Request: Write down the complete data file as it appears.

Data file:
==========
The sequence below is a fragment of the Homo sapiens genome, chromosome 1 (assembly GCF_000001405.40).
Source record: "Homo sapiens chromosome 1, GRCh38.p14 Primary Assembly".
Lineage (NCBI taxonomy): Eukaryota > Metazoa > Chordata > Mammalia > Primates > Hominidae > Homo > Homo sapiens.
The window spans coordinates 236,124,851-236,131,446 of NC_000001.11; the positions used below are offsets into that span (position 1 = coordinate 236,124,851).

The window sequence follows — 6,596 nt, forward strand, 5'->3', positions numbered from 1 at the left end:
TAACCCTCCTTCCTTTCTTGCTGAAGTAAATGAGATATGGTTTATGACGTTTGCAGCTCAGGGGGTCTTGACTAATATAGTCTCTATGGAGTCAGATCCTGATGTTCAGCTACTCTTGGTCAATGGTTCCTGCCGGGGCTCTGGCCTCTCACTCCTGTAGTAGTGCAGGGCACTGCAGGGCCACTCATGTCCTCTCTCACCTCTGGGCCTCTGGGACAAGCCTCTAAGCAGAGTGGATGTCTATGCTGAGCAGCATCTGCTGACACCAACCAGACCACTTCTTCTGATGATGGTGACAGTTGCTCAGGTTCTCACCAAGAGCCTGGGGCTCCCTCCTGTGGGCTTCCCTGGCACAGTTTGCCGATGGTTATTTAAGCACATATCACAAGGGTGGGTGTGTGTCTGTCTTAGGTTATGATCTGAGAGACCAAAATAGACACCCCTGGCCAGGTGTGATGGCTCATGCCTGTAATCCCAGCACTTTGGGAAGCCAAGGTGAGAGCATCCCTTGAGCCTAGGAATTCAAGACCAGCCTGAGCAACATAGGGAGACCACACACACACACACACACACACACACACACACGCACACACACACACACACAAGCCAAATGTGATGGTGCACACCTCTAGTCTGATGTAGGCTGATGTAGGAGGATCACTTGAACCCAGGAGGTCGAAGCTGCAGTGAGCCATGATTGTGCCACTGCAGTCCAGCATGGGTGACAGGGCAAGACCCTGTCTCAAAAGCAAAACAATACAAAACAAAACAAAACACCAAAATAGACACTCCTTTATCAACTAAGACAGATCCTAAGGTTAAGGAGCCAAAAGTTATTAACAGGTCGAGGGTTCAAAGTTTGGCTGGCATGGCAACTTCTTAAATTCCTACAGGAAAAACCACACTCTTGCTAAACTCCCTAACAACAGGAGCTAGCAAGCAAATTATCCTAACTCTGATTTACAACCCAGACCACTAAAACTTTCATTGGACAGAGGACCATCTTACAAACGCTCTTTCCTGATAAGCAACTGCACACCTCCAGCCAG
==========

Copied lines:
The sequence below is a fragment of the Homo sapiens genome, chromosome 1 (assembly GCF_000001405.40).
Source record: "Homo sapiens chromosome 1, GRCh38.p14 Primary Assembly".
Lineage (NCBI taxonomy): Eukaryota > Metazoa > Chordata > Mammalia > Primates > Hominidae > Homo > Homo sapiens.
The window spans coordinates 236,124,851-236,131,446 of NC_000001.11; the positions used below are offsets into that span (position 1 = coordinate 236,124,851).

The window sequence follows — 6,596 nt, forward strand, 5'->3', positions numbered from 1 at the left end:
TAACCCTCCTTCCTTTCTTGCTGAAGTAAATGAGATATGGTTTATGACGTTTGCAGCTCAGGGGGTCTTGACTAATATAGTCTCTATGGAGTCAGATCCTGATGTTCAGCTACTCTTGGTCAATGGTTCCTGCCGGGGCTCTGGCCTCTCACTCCTGTAGTAGTGCAGGGCACTGCAGGGCCACTCATGTCCTCTCTCACCTCTGGGCCTCTGGGACAAGCCTCTAAGCAGAGTGGATGTCTATGCTGAGCAGCATCTGCTGACACCAACCAGACCACTTCTTCTGATGATGGTGACAGTTGCTCAGGTTCTCACCAAGAGCCTGGGGCTCCCTCCTGTGGGCTTCCCTGGCACAGTTTGCCGATGGTTATTTAAGCACATATCACAAGGGTGGGTGTGTGTCTGTCTTAGGTTATGATCTGAGAGACCAAAATAGACACCCCTGGCCAGGTGTGATGGCTCATGCCTGTAATCCCAGCACTTTGGGAAGCCAAGGTGAGAGCATCCCTTGAGCCTAGGAATTCAAGACCAGCCTGAGCAACATAGGGAGACCACACACACACACACACACACACACACACACACGCACACACACACACACACAAGCCAAATGTGATGGTGCACACCTCTAGTCTGATGTAGGCTGATGTAGGAGGATCACTTGAACCCAGGAGGTCGAAGCTGCAGTGAGCCATGATTGTGCCACTGCAGTCCAGCATGGGTGACAGGGCAAGACCCTGTCTCAAAAGCAAAACAATACAAAACAAAACAAAACACCAAAATAGACACTCCTTTATCAACTAAGACAGATCCTAAGGTTAAGGAGCCAAAAGTTATTAACAGGTCGAGGGTTCAAAGTTTGGCTGGCATGGCAACTTCTTAAATTCCTACAGGAAAAACCACACTCTTGCTAAACTCCCTAACAACAGGAGCTAGCAAGCAAATTATCCTAACTCTGATTTACAACCCAGACCACTAAAACTTTCATTGGACAGAGGACCATCTTACAAACGCTCTTTCCTGATAAGCAACTGCACACCTCCAGCCAG